Do you want to know more about who you are and where you came from? Then please join us for this special genealogy event in the Heritage Room at the main branch, located on the third floor of the Huntsville-Madison County Public Library. Our speaker will be Robert Scott Davis from Wallace State Community College in Hanceville.
The event costs $20 per person. Guests may come before the library closes at 5 p.m. and stay, or may come at 6 p.m. Guests are welcome to bring a brown bag dinner. The library will provide snacks, drinks and time for concentrated research in our collection. Wi-Fi will be available for participants with personal laptops. For more information or to place a reservation, contact the Heritage Room directly at 256-532-5950. Read more about Geneaology After Dark: Sitting Up With the Dead
This month the Young Professionals Book Club is going in a slightly different direction, as we read and discuss this new, bestselling, and highly acclaimed novel by Kathryn Stockett. Please join us for what is sure to be a passionate and fascinating conversation about race, class, and social constructions in the South.
Summary: Set in Stockett's native Jackson, MS, in the early 1960s, this first novel adopts the complicated theme of blacks and whites living in a segregated South. A century after the Emancipation Proclamation, black maids raised white children and ran households but were paid poorly, often had to use separate toilets from the family, and watched the children they cared for commit bigotry. In Stockett's narrative, Miss Skeeter, a young white woman, is a naive, aspiring writer who wants to create a series of interviews with local black maids. Even if they're published anonymously, the risk is great; still, Aibileen and Minny agree to participate. Tension pervades the novel as its events are told by these three memorable women. Read more about Young Professionals Book Club: The Help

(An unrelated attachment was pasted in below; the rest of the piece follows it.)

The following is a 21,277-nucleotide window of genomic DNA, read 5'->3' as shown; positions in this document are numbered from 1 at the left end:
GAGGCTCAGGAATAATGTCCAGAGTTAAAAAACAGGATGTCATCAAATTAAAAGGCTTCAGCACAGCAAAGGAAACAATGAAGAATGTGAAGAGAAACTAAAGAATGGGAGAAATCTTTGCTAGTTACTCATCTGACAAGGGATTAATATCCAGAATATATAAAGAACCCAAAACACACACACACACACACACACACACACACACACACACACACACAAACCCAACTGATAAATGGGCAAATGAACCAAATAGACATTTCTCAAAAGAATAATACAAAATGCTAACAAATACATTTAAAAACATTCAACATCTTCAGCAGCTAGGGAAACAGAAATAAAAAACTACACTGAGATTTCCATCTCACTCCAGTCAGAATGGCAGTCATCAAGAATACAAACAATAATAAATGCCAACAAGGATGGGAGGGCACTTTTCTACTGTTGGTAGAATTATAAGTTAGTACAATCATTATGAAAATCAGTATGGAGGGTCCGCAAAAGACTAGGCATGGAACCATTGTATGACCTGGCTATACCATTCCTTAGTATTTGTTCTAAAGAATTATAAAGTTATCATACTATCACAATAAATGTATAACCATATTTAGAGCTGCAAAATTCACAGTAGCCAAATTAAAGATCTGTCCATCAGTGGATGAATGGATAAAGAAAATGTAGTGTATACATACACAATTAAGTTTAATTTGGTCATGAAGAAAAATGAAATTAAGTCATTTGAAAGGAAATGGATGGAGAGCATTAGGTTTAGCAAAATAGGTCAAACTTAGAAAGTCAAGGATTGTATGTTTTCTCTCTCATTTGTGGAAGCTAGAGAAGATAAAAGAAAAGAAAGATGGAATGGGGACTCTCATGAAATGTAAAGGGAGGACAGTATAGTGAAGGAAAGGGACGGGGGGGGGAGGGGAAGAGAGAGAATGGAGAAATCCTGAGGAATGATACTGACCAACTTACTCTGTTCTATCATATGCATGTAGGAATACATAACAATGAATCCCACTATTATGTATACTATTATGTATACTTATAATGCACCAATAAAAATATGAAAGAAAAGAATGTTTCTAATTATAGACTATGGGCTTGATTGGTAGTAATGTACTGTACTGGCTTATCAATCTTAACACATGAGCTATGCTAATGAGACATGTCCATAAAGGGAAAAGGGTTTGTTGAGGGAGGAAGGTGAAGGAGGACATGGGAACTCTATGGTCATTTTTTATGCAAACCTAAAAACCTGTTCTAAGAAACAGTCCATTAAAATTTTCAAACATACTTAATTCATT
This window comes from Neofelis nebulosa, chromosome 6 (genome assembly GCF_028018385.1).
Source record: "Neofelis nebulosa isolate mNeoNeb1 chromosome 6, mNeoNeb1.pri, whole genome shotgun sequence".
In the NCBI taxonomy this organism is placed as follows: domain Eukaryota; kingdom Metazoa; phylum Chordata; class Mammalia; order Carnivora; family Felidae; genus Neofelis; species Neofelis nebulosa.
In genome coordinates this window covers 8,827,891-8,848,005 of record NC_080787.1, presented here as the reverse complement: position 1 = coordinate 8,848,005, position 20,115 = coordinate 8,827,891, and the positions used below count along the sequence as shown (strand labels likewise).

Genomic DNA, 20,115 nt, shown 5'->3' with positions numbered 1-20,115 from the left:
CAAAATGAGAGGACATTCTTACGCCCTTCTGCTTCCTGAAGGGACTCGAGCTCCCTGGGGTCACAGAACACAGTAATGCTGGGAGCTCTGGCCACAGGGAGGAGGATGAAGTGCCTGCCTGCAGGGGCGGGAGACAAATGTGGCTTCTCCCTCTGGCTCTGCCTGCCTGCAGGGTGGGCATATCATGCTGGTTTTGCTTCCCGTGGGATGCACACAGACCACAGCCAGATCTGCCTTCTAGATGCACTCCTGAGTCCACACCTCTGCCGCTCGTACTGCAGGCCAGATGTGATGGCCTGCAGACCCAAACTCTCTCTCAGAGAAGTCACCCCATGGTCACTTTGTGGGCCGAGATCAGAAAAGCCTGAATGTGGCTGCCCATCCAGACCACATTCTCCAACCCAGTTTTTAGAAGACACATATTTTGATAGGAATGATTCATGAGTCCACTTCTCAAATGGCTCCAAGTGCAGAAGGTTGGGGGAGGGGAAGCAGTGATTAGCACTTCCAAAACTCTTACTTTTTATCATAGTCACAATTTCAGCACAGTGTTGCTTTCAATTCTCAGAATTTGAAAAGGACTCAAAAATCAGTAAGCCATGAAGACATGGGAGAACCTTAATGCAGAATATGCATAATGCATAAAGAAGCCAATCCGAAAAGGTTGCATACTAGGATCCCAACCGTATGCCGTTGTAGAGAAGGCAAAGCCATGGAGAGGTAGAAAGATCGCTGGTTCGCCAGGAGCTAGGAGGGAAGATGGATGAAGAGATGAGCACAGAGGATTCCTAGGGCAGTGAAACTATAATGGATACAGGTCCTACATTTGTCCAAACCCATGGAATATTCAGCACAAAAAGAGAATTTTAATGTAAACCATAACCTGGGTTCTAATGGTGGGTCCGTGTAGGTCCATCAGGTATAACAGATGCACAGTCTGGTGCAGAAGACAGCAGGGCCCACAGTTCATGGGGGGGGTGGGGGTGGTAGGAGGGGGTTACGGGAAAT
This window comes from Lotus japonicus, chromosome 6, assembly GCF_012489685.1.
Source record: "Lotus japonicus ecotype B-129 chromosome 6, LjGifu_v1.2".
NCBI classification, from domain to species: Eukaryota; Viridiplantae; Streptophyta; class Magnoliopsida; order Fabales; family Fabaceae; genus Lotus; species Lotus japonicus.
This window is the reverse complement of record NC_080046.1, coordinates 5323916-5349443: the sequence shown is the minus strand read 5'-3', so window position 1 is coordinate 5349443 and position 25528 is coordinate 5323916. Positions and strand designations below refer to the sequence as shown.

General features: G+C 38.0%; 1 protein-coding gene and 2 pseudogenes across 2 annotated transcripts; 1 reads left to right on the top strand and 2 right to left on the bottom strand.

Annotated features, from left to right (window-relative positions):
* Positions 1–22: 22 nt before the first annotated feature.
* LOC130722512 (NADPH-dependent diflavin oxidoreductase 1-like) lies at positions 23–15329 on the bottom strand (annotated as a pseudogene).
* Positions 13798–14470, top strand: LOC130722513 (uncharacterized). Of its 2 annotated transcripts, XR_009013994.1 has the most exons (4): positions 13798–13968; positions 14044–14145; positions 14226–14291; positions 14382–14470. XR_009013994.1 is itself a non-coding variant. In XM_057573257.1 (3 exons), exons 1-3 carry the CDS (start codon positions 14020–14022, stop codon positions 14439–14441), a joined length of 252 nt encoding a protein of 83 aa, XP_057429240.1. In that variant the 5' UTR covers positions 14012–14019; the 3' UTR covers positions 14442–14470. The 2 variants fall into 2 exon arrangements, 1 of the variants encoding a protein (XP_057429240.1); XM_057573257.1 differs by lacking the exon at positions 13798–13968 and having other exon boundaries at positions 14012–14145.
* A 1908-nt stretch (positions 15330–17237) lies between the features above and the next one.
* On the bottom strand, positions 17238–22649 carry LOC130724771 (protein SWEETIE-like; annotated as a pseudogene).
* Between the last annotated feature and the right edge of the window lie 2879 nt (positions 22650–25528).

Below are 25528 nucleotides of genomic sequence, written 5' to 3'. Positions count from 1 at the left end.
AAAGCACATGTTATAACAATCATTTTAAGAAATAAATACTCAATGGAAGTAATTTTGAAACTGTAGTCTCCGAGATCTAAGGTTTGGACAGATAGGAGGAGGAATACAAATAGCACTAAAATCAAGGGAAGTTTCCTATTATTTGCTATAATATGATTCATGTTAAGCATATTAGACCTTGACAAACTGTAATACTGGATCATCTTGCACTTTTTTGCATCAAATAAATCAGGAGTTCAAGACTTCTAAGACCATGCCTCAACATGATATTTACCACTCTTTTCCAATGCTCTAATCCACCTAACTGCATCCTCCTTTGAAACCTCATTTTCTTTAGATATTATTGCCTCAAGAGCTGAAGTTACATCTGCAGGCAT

We don't want to tell you too much about this book. It is a truly special story and we don't want to spoil it. Nevertheless, you need to know something, so we will just say this: It is extremely funny, but the African beach scene is horrific. The story starts there, but the book doesn't. And it's what happens afterward that is most important. Once you have read it, you'll want to tell everyone about it. When you do, please don't tell them what happens either. The magic is in how it unfolds. Read more about Knit 1, Read Too!: Little Bee